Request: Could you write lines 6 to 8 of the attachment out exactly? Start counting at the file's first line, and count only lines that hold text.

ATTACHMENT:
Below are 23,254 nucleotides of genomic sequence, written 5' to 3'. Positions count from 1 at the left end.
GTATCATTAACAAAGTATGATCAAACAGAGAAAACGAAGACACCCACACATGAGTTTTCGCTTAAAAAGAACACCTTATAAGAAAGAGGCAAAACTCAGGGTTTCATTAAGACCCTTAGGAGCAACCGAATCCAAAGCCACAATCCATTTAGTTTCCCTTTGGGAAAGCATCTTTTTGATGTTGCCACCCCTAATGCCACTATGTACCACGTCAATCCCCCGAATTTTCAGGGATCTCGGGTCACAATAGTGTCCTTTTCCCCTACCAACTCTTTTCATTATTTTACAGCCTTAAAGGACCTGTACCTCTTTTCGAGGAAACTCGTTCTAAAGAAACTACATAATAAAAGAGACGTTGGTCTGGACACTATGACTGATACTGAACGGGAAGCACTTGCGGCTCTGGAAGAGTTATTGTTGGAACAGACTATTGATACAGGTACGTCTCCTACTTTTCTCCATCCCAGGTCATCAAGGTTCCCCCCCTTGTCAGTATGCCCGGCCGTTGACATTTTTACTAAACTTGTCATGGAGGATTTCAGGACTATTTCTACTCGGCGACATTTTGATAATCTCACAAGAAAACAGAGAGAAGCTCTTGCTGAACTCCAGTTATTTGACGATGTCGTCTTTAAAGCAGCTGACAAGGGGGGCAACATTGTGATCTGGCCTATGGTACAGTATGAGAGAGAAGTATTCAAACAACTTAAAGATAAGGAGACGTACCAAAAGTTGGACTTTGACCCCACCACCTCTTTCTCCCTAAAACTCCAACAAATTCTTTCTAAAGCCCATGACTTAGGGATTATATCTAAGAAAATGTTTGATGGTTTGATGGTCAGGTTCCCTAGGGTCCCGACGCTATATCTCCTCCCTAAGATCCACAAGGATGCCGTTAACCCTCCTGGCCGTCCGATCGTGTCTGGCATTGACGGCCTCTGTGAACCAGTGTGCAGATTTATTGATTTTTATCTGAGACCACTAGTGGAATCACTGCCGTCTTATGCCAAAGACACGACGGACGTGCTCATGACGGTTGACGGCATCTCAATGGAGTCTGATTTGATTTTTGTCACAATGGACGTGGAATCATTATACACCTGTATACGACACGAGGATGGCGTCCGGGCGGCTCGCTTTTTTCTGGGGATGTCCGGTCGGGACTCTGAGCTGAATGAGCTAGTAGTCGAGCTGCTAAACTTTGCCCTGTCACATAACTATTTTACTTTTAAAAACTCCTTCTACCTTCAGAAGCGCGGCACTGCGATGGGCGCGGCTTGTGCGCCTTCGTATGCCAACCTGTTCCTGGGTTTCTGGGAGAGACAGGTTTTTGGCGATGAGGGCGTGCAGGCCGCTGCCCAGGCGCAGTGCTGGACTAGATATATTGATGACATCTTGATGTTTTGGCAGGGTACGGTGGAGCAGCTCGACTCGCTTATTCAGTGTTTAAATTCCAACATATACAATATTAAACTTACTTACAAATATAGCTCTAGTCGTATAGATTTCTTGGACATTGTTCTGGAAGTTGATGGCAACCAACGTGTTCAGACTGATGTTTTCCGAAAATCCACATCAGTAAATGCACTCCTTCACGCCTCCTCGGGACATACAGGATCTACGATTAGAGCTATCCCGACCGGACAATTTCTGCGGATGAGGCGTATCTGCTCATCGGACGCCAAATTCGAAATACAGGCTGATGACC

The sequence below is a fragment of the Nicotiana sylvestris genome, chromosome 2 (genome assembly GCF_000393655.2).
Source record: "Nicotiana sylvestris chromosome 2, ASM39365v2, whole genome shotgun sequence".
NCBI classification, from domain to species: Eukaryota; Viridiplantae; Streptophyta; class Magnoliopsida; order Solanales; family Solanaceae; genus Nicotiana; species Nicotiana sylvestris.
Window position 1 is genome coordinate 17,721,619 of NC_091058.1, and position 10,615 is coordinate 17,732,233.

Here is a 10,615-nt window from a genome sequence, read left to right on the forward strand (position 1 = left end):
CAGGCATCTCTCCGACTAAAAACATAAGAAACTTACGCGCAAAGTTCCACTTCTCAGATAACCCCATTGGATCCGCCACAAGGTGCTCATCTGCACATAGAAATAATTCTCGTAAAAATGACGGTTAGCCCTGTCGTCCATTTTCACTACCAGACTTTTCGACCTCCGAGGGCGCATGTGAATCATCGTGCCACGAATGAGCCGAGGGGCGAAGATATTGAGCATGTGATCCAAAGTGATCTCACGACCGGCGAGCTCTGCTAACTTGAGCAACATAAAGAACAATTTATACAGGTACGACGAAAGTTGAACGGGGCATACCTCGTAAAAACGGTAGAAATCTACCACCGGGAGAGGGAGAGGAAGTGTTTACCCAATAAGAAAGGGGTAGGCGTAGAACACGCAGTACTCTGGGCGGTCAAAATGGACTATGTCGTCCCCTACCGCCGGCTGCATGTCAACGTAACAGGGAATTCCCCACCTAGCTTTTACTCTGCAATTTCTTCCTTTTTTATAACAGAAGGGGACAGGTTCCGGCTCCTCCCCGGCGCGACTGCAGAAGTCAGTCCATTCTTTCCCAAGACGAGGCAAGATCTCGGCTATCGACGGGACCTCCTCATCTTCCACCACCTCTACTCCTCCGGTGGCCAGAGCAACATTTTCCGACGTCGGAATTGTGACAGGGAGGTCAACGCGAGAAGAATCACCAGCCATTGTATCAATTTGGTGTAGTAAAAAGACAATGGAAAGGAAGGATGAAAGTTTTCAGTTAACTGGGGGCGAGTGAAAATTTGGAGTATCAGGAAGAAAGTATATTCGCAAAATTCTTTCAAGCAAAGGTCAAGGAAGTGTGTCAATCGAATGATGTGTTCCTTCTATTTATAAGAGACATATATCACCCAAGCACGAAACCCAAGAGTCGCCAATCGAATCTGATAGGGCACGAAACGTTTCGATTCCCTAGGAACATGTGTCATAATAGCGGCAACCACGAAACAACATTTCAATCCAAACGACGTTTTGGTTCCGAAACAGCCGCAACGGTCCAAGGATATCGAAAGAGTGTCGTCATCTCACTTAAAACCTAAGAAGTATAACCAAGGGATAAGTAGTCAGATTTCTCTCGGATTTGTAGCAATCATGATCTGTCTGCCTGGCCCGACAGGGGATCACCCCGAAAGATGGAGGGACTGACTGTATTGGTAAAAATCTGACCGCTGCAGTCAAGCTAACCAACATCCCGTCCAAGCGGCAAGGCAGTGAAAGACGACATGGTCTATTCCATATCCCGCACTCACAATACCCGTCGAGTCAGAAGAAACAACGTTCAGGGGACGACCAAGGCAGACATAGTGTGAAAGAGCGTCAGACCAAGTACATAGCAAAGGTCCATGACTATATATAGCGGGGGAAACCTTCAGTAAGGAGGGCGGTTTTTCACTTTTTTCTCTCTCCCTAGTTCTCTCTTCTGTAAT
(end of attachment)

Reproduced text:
Window position 1 is genome coordinate 17,721,619 of NC_091058.1, and position 10,615 is coordinate 17,732,233.

Here is a 10,615-nt window from a genome sequence, read left to right on the forward strand (position 1 = left end):
CAGGCATCTCTCCGACTAAAAACATAAGAAACTTACGCGCAAAGTTCCACTTCTCAGATAACCCCATTGGATCCGCCACAAGGTGCTCATCTGCACATAGAAATAATTCTCGTAAAAATGACGGTTAGCCCTGTCGTCCATTTTCACTACCAGACTTTTCGACCTCCGAGGGCGCATGTGAATCATCGTGCCACGAATGAGCCGAGGGGCGAAGATATTGAGCATGTGATCCAAAGTGATCTCACGACCGGCGAGCTCTGCTAACTTGAGCAACATAAAGAACAATTTATACAGGTACGACGAAAGTTGAACGGGGCATACCTCGTAAAAACGGTAGAAATCTACCACCGGGAGAGGGAGAGGAAGTGTTTACCCAATAAGAAAGGGGTAGGCGTAGAACACGCAGTACTCTGGGCGGTCAAAATGGACTATGTCGTCCCCTACCGCCGGCTGCATGTCAACGTAACAGGGAATTCCCCACCTAGCTTTTACTCTGCAATTTCTTCCTTTTTTATAACAGAAGGGGACAGGTTCCGGCTCCTCCCCGGCGCGACTGCAGAAGTCAGTCCATTCTTTCCCAAGACGAGGCAAGATCTCGGCTATCGACGGGACCTCCTCATCTTCCACCACCTCTACTCCTCCGGTGGCCAGAGCAACATTTTCCGACGTCGGAATTGTGACAGGGAGGTCAACGCGAGAAGAATCACCAGCCATTGTATCAATTTGGTGTAGTAAAAAGACAATGGAAAGGAAGGATGAAAGTTTTCAGTTAACTGGGGGCGAGTGAAAATTTGGAGTATCAGGAAGAAAGTATATTCGCAAAATTCTTTCAAGCAAAGGTCAAGGAAGTGTGTCAATCGAATGATGTGTTCCTTCTATTTATAAGAGACATATATCACCCAAGCACGAAACCCAAGAGTCGCCAATCGAATCTGATAGGGCACGAAACGTTTCGATTCCCTAGGAACATGTGTCATAATAGCGGCAACCACGAAACAACATTTCAATCCAAACGACGTTTTGGTTCCGAAACAGCCGCAACGGTCCAAGGATATCGAAAGAGTGTCGTCATCTCACTTAAAACCTAAGAAGTATAACCAAGGGATAAGTAGTCAGATTTCTCTCGGATTTGTAGCAATCATGATCTGTCTGCCTGGCCCGACAGGGGATCACCCCGAAAGATGGAGGGACTGACTGTATTGGTAAAAATCTGACCGCTGCAGTCAAGCTAACCAACATCCCGTCCAAGCGGCAAGGCAGTGAAAGACGACATGGTCTATTCCATATCCCGCACTCACAATACCCGTCGAGTCAGAAGAAACAACGTTCAGGGGACGACCAAGGCAGACATAGTGTGAAAGAGCGTCAGACCAAGTACATAGCAAAGGTCCATGACTATATATAGCGGGGGAAACCTTCAGTAAGGAGGGCGGTTTTTCACTTTTTTCTCTCTCCCTAGTTCTCTCTTCTGTAAT